Members of his team and industry were right now in India, US Defence Secretary Ash Carter disclosed, 'looking at the potential co-production of fighter aircraft.'
Aziz Haniffa/Rediff.com reports from Washington, DC.
United States Defence Secretary Ash Carter Friday, a day before emplaning for India, strongly indicated that some significant defence and military agreements on US-India co-production and or co-development, may be on the cards during his three-day visit.
In his remarks to the Council on Foreign Relations, Dr Carter, who conceived and pushed through the US-India Defence Technology and Trade Initiative during his earlier incarnations at the Pentagon, said, "While I am in India, I will meet with Prime Minister (Narendra) Modi and Defence Minister (Manohar) Parrikar to discuss the progress we have made together in aircraft carrier, jet fighter, and jet engine collaboration."
"And we will talk about exciting new projects, the details of which I cannot got into this afternoon, but stay tuned for when I'm with Minister Parrikar," he added, to chuckles from the audience.
"Last year, the Modi government reached out to the United States to discuss the possibility of launching joint production on a new platform -- to build on the work Lockheed Martin and Indian industry achieved on the C-130J project and what Boeing and the Indian industry will achieve on the production of Apache and Chinook helicopters India recently purchased," Dr Carter noted.
Members of his team and industry were right now in India, Dr Carter disclosed, "looking at the potential co-production of fighter aircraft."
"These conversations represent the growing enthusiasm of the US-India partnership,' he added, "and even more than that, its promise."
Wile acknowledging that "these negotiations can be difficult and global competition is high," Dr Carter declared that he had "no doubt that in the coming years, the United States and India will embark on a landmark co-production agreement that will bring our two countries closer together and make our militaries stronger."
Pentagon sources said these conversations are focused on the Lockheed Martin F-16V and Boeing F/A-18 fighter designs to be produced in India as part of Prime Minister Modi's Make in India initiative.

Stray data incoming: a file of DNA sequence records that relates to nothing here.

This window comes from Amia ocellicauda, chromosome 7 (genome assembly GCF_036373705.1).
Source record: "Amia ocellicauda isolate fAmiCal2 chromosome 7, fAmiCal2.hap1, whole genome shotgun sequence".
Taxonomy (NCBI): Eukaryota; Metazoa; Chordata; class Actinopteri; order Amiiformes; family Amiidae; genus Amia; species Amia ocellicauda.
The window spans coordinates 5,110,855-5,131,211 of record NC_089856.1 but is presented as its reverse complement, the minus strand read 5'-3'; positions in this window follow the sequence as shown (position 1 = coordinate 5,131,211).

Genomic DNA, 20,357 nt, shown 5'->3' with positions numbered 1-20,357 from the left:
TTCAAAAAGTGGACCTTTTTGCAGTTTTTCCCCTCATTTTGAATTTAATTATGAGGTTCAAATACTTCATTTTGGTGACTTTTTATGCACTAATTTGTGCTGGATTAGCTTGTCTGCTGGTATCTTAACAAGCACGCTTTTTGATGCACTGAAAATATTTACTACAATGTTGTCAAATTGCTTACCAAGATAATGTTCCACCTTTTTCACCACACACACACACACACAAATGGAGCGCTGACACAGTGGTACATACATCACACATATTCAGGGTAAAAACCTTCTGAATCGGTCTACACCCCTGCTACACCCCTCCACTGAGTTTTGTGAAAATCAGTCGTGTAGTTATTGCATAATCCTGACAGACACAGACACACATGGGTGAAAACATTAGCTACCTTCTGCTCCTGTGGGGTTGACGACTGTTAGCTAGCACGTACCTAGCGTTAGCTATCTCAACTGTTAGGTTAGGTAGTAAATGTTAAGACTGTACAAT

At the outset, Dr Carter predicted that "The US-India relationship is destined to be one of the most significant partnerships of the 21sr century."
"Over my years at the defence department," he recalled, "I have seen a remarkable convergence of US and Indian interests, what I call a strategic handshake."
"As the United States is reaching west in its rebalance, India is reaching east in Prime Minister Modi's East policy that will bring in farther into the Indian and Pacific Oceans."
"As our strategic and technological interests are drawn together," Dr Carter explainerd, "so too have our military ties. We are coming together operationally across domains by air, land, and sea, to collaborate on humanitarian assistance, disaster relief, maritime security, and maritime domain awareness."
During his visit among the several important agreements that would be signed would also be one on "commercial shipping information exchange, which will make many new things possible in the future."
"Our gathering partnership in defence can also be seen in India's return to major joint exercises, like Red Flag, our prestigious US Air Force-hosted aerial combat training exercise where all our top pilots, and those from countries like India, train together," Dr Carter added.
India, he said, would also once again, "participate in RIMPAC, the world's largest international maritime exercise. And in the Malabar exercise, Japan, India, and the United States, all three, have operated together at sea in such critical training as air defence and anti-submarine warfare."